FROM ENGINEERING’S NINE DECADES OF INNOVATION —a quarter-century of them at the Whiting School— we sample some of the defining moments, dedicated individuals, and influential ideas that shaped its history at Hopkins.
(Left) The Mechanical and Electrical Engineering Building, shown during construction in 1915, would be named Maryland Hall in 1931 in appreciation of the state’s contribution to establishing Engineering at Hopkins. (Insert cover) The second Engineering building, this one for Civil Engineering (1920s photo), opened in 1916. It, too, gained a name in 1931: Latrobe Hall honors Benjamin Henry Latrobe Jr., the prominent Maryland civil engineer.
“Talks like a river that’s burst from its dam,” was one phrase The Hullabaloo in 1913 used in summing up Abel Wolman (along with this caricature). That year, he earned his pre-med degree; two years later, he became one of the first three Hopkins Engineering graduates. Abel Wolman ’13 A&S, ’15 during his life changed the global face of sanitary engineering with his research on bringing clean, potable water to millions. He joined the Hopkins faculty in 1920, and from 1937 to 1962 taught in the schools of Engineering and Public Health. After his retirement, he worked full-time to improve environmental well-being around the world. He died in 1989 at the age of 96.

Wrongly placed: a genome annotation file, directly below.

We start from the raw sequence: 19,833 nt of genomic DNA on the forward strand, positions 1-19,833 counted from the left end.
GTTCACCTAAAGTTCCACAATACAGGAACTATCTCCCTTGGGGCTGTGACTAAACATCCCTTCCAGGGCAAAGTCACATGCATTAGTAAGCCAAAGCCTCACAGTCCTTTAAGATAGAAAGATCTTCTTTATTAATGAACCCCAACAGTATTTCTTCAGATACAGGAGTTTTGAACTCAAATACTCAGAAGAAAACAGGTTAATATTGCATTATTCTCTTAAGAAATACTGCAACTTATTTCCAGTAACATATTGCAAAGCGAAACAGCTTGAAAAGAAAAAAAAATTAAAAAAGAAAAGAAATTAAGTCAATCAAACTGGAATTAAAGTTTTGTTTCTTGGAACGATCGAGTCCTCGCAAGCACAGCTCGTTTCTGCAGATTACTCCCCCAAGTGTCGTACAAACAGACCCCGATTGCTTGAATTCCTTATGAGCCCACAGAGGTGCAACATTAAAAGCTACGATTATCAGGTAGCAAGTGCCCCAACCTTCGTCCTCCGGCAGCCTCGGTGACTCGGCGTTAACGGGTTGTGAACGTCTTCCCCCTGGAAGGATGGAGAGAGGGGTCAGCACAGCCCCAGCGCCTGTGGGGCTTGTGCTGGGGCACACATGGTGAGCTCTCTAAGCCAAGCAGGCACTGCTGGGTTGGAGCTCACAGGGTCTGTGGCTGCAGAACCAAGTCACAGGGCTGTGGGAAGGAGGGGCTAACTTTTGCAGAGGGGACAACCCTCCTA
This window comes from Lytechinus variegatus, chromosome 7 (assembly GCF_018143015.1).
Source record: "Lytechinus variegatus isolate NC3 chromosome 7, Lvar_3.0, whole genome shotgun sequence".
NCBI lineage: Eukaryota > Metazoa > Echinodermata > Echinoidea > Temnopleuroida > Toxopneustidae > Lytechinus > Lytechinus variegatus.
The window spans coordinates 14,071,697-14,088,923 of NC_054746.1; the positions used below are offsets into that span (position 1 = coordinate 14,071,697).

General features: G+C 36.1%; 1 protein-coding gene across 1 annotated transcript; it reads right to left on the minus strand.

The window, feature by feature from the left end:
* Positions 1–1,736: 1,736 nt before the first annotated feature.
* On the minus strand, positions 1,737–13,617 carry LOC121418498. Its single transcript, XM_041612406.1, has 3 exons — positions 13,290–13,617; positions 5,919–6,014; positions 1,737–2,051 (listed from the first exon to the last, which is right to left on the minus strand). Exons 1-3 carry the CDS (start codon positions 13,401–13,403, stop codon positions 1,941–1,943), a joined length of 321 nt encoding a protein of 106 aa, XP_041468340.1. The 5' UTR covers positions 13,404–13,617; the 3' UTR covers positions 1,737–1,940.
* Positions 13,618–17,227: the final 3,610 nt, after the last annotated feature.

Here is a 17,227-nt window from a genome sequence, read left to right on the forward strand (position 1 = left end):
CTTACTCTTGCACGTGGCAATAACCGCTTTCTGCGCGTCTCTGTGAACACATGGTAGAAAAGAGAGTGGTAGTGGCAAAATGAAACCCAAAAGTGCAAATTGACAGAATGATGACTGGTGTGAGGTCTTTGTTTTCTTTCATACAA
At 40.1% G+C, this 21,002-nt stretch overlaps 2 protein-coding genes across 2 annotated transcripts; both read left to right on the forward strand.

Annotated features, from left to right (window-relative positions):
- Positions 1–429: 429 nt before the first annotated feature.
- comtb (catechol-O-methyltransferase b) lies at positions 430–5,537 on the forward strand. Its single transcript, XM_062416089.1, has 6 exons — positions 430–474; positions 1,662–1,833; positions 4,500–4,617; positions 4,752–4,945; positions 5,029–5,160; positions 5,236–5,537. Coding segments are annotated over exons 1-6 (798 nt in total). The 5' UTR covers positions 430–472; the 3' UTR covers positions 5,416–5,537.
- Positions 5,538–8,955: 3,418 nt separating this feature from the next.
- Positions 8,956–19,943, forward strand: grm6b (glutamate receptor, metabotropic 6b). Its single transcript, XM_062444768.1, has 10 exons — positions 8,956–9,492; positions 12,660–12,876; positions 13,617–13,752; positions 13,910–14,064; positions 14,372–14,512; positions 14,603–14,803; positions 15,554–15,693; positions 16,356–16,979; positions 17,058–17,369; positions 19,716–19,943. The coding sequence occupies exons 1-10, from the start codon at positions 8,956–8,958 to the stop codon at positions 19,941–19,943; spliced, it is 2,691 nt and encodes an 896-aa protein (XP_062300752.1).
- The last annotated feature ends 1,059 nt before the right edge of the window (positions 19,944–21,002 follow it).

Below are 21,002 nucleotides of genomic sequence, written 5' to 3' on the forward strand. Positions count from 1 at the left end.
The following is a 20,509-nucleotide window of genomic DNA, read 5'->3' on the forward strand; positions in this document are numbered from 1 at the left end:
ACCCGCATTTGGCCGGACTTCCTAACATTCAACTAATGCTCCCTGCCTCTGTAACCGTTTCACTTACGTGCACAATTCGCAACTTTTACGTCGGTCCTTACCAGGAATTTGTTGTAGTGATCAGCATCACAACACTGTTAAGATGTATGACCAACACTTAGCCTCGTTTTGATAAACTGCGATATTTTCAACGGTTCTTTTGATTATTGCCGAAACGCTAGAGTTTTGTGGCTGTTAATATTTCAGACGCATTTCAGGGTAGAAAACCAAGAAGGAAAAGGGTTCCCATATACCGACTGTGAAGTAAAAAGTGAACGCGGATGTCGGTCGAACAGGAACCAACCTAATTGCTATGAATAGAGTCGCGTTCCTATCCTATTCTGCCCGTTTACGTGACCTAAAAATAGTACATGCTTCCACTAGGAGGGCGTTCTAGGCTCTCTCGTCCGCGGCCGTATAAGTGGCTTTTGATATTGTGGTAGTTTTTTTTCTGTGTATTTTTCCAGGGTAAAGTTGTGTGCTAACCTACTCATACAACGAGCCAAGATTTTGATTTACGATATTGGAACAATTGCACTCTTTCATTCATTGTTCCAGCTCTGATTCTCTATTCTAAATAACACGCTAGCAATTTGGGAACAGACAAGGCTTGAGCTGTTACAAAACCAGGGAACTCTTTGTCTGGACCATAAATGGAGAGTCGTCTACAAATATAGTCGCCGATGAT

Through his studies of watersheds and river processes, M. Gordon “Reds” Wolman ’49 “helped structure international discussions on landscape evolution and sustainable development,” noted the National Council for Science and the Environment in awarding him a Lifetime Achievement Award in 2004. A faculty member since 1958, “Reds” Wolman was honored for his “extraordinary devotion to Johns Hopkins” with the 2005 Milton S. Eisenhower Medal for Distinguished Service. The acclaimed hydrologist and son of Abel Wolman ’13 A&S, ’15 is chairman emeritus of the Whiting School’s Department of Geography and Environmental Engineering and heads a division in the Bloomberg School of Public Health.
William.B.Kouwenhoven, who became dean of Engineering in 1938, in the 1920s began the research that would earn him acclaim as the “father of cardiopulminary resuscitation” (CPR). His 1957 prototype of the Hopkins A-C Closed Chest Defibrillator sent a lifesaving shock through a patient’s heart.
In 1995, these Engineering alumnae, who were among the first women undergraduates admitted to Johns Hopkins, came back to reminise about their years as students and graduates.